The MG Midget, a variant of the MG-branded Sprite, was launched in 1961. The name was inspired by MG’s earlier low-cost MG sports cars of the pre- and post-war periods. All imps and dwarves received a larger 1.1-liter (1,098 cc) engine with 56 hp in 1962. Front disc brakes replaced previous cylinders, the gearbox was improved with stronger Porsche-style synchronizers, and wired wheels were optional to handle the extra power ( Pressed steel wheels were still standard).


The third generation evolved in 1964, with the Sprite and Midget finally closing the exterior door handles, glass side windows, and a reworked rear suspension to improve ride comfort. Minor engine tweaks resulted in another boost in power, this time to 59 horsepower and 65 pound-feet of torque, while the die-casting and main bearings were hardened to handle the increased output.

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Geometric Brilliance: Austin Healy Sprite Mark IV Master Class

The Austin Healey Sprite Mark IV was revealed at the London Earls Court Motor Show in October 1966, and it differed significantly from previous models. The removable soft top has been replaced by a folding soft top that does not need to be removed and stowed in the trunk/trunk, which was one of the most welcome changes. The interior has been significantly improved, with the addition of reclining chairs.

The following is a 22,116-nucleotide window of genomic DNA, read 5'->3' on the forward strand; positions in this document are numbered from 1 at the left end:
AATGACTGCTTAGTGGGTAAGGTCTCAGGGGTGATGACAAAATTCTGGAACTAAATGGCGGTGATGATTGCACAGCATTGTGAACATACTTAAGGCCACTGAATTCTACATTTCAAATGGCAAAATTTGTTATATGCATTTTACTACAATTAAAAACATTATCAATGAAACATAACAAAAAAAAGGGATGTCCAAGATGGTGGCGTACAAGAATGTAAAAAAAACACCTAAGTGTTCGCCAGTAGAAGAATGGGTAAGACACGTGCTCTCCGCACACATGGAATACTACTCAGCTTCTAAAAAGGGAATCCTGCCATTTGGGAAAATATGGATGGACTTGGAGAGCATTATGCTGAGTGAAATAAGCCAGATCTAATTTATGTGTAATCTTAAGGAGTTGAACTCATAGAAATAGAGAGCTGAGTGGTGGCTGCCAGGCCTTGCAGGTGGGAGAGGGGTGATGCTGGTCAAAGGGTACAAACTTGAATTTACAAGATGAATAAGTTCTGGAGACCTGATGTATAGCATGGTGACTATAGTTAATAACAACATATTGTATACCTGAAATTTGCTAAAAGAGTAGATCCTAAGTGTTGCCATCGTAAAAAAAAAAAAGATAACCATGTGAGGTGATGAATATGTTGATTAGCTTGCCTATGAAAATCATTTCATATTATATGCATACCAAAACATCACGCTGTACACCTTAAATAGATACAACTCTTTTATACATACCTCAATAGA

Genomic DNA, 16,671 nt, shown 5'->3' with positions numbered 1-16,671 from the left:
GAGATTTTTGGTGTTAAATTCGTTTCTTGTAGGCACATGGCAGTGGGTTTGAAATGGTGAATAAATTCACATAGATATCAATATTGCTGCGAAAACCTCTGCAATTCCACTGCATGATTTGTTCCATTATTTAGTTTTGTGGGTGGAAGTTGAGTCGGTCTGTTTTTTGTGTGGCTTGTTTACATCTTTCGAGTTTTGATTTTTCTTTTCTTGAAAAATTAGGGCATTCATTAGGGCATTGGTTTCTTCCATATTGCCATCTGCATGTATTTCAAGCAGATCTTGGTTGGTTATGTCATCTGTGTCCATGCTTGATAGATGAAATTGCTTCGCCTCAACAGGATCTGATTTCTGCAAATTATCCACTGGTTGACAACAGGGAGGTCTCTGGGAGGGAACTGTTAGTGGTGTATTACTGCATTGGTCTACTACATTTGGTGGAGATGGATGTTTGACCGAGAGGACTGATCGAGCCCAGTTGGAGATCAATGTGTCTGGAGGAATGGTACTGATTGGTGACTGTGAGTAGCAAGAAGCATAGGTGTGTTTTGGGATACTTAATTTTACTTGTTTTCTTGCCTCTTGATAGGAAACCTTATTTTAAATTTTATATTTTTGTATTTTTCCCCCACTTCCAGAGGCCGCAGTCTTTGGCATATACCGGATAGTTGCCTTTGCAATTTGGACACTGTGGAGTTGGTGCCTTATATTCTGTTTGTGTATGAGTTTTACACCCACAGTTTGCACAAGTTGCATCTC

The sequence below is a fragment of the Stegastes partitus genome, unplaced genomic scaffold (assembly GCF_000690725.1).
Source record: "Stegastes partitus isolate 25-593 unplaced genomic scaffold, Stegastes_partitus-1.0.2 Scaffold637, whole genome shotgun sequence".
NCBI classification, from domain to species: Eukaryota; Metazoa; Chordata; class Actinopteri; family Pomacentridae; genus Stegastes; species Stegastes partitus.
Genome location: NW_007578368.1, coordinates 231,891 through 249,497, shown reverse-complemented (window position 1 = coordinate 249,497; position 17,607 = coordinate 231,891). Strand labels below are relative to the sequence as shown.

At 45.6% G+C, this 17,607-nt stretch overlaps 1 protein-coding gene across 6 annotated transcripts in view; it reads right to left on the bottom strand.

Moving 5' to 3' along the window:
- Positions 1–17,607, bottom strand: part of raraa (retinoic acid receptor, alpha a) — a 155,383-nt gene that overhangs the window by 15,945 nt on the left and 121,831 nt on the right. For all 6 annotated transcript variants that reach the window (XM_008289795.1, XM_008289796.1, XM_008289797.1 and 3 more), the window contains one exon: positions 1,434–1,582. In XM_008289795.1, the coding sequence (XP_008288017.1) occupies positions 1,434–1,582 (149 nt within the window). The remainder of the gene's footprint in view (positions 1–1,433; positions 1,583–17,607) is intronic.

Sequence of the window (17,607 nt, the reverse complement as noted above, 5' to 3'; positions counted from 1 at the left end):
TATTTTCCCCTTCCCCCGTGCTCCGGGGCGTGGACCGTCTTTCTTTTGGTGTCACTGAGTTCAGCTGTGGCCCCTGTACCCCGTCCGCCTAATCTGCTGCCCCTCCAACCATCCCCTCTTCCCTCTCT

The engine has been replaced with a somewhat malfunctioning version of the same base engine found in the high-performance Mini Cooper, according to BMC, in order to improve reliability. Of course, many enthusiasts had their cars tuned to a higher standard as an aftermarket upgrade.

The new engine was still an Austin “A” series, but it was 1,275 cc and developed 65 horsepower at 6000 rpm and 72 pound-feet of torque at 3,000 rpm. However, since the US was regulating emissions at this time in history, larger engines had to be manufactured with energy-reducing smog pumps, etc.

The hydraulic brake and clutch systems were also modified in response to regulatory changes in the United States. In 1969, the car’s electrical system was upgraded from the previous model’s dynamo and 12-volt positive grounding system to a more reliable alternator and 12-volt negative grounding system. Reverse lights have also been installed on the vehicles. This was the last year the puck was sold in the United States.


After BMC was absorbed into the British Leyland Group in 1968, the Austin-Healey Sprite Mark IV and Mark III MG Midget received some design revisions in 1970. The Sprite and Midget looks were rounded out together, resulting in their being called “Spridgets.” These cars received new badges and the body sills were painted matte black, adding to the car’s striking style. New steel wheels, designed to look like alloy wheels, were also installed on the 1970 cars.

Since the contract between Donald Healey and Austin expired in 1971, cars built after that date are no longer known as Austin Hills, but rather as Austin Spirits for the last 1,022 cars produced.

Sources: SiloDrome, MotorTrend